WiFi signals aren't straight beams. It's better to compare it to ripples in a pond when you throw a pebble in. The ripples propagate in all directions from the source. They get weaker the further they get. Obstacles along the way can block the ripple or alter it and the ripples may get reflected by barriers.
WiFi signals work in much the same way, they're emitted from the router or your device and spread out in many directions (note: the antenna in a router typically focuses the direction of the spread to be closer to a flat plane than a sphere and there are special directional antennas that turn it into a more beam-like shape). If your device and the router are in direct line of sight with each other, than part of the signal will travel that straight line path.
But at the same time, the signal can cross through solid matter, although it loses strength far more rapidly than when it crosses through air (depending on the material) and the signal can also reflect off objects in the room, including walls, floor and ceiling. Different materials provide a different level of reflection. Especially metals are very good for reflecting WiFi signals.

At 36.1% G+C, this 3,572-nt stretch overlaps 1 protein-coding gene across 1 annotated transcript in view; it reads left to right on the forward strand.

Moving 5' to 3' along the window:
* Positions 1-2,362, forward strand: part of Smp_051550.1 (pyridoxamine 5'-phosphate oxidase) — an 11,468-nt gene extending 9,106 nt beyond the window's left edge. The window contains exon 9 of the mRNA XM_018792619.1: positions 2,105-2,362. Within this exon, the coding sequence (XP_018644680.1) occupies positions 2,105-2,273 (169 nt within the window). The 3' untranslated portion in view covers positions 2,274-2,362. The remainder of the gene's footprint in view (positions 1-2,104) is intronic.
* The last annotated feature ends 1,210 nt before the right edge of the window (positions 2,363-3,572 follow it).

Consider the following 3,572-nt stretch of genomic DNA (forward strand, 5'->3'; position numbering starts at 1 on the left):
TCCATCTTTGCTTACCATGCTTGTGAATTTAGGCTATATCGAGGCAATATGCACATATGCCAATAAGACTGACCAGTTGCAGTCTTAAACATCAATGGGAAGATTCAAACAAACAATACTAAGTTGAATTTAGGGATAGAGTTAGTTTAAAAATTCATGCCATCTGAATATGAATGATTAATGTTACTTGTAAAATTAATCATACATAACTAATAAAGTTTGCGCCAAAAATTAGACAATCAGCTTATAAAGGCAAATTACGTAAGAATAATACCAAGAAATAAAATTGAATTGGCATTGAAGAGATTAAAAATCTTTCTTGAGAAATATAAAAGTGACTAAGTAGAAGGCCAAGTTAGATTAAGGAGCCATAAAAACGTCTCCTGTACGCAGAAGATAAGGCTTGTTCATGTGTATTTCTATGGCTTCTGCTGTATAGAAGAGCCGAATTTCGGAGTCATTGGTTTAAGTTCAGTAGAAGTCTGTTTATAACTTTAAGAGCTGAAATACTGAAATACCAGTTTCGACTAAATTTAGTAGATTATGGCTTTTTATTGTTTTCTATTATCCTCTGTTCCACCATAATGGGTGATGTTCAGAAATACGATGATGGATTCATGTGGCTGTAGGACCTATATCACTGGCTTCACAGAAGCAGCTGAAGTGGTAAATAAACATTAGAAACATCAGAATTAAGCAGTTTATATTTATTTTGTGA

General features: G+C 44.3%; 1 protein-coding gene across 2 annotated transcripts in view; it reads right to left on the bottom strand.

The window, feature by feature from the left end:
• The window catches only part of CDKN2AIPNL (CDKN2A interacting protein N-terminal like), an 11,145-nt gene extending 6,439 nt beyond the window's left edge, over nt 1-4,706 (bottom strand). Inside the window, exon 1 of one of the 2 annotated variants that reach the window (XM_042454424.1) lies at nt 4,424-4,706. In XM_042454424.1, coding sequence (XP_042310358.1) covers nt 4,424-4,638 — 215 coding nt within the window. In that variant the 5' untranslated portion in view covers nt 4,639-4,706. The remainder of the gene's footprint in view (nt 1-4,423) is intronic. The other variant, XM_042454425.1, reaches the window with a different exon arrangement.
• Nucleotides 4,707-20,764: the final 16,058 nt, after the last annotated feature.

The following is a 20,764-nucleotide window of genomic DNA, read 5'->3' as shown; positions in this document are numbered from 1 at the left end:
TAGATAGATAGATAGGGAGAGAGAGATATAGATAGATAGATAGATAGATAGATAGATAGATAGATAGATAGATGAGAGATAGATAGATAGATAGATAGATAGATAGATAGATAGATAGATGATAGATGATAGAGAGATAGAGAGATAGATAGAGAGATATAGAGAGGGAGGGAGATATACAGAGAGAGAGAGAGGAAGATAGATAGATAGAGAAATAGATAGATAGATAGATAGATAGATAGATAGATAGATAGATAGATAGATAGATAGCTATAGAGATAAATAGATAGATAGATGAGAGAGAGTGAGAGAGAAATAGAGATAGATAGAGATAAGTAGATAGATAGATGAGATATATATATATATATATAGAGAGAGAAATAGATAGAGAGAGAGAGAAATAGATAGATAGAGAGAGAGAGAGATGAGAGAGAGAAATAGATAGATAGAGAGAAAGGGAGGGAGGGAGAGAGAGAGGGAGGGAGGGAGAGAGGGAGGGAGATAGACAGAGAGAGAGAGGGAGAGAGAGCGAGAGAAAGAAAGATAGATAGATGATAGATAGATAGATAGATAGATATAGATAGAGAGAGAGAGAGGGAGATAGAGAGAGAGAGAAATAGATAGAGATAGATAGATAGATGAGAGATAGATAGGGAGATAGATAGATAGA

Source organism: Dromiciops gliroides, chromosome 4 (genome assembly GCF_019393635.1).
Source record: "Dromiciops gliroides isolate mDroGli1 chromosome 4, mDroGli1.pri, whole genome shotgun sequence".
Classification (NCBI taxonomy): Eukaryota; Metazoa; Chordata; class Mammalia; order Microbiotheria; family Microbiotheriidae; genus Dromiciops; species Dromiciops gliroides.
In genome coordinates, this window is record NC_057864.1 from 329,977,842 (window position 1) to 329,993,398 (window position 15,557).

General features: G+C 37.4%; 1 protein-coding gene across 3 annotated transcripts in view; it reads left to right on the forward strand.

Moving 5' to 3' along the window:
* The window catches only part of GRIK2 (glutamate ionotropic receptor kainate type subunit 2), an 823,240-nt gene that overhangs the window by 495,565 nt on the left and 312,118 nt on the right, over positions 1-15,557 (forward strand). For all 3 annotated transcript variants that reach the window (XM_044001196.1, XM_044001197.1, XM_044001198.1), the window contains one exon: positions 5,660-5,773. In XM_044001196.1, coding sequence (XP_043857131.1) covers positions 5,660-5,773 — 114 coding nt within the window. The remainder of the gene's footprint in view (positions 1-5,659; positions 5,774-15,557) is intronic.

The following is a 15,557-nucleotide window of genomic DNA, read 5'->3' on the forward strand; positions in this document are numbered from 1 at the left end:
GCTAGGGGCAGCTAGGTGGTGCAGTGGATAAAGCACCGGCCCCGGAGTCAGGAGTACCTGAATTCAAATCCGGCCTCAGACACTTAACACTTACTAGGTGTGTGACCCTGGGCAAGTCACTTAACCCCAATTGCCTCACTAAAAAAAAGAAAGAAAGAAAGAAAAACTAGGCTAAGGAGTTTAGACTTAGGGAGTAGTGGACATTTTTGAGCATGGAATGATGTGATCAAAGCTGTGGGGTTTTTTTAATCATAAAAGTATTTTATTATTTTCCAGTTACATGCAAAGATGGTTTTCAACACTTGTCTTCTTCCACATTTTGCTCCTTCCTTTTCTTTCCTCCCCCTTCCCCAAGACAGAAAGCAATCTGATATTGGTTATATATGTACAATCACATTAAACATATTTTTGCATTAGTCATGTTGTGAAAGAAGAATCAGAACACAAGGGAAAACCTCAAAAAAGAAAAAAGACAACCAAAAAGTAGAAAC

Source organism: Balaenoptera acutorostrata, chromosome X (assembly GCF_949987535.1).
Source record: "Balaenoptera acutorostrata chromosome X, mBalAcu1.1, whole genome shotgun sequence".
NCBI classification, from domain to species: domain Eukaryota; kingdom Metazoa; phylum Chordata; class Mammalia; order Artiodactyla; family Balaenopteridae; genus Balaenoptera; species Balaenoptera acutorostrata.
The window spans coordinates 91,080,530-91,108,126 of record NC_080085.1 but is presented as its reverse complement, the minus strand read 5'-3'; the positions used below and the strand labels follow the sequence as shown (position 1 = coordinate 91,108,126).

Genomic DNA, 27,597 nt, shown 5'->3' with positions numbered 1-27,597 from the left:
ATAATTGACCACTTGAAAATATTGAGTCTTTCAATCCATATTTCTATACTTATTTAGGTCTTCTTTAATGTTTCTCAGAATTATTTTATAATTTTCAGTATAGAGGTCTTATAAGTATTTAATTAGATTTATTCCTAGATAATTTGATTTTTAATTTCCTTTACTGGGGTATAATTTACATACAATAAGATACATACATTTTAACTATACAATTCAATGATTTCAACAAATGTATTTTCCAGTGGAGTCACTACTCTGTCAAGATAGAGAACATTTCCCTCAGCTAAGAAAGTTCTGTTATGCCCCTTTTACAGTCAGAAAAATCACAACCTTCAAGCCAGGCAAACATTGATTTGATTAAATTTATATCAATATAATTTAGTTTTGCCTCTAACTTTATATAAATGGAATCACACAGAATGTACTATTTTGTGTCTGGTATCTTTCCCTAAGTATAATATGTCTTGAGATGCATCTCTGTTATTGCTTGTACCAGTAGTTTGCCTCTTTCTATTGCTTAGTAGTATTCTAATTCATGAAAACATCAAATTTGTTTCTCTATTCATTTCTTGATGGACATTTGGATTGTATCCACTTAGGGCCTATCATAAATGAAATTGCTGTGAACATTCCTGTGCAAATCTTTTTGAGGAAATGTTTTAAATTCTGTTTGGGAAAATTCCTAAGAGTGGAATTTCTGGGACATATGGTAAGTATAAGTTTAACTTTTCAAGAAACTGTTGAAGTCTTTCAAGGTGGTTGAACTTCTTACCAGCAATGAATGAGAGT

That means that when your device is connected to a router via WiFi, it will receive the same signal from a number of directions, with different strengths and delays. Just like ripples in a pond, WiFi signals coming from different directions can interfere with each other, causing the signal to be either amplified or reduced. This is called multipath interference and the effect of it is very location dependent. In areas with a large amount of multipath interference (for example due to the presence of metal objects and surfaces), moving the WiFi device by relatively short distances can cause a noticeable change in the strength of the WiFi signal.
Wifi travels like a wave. Actually it's an electromagnetic wave, just like radio, X-ray, and visible light. It is subject to reflection, refraction, and diffusion just like those waves.
So, when you send out data by wifi, it goes out as an expanding (roughly) sphere (based on the shape of the antenna).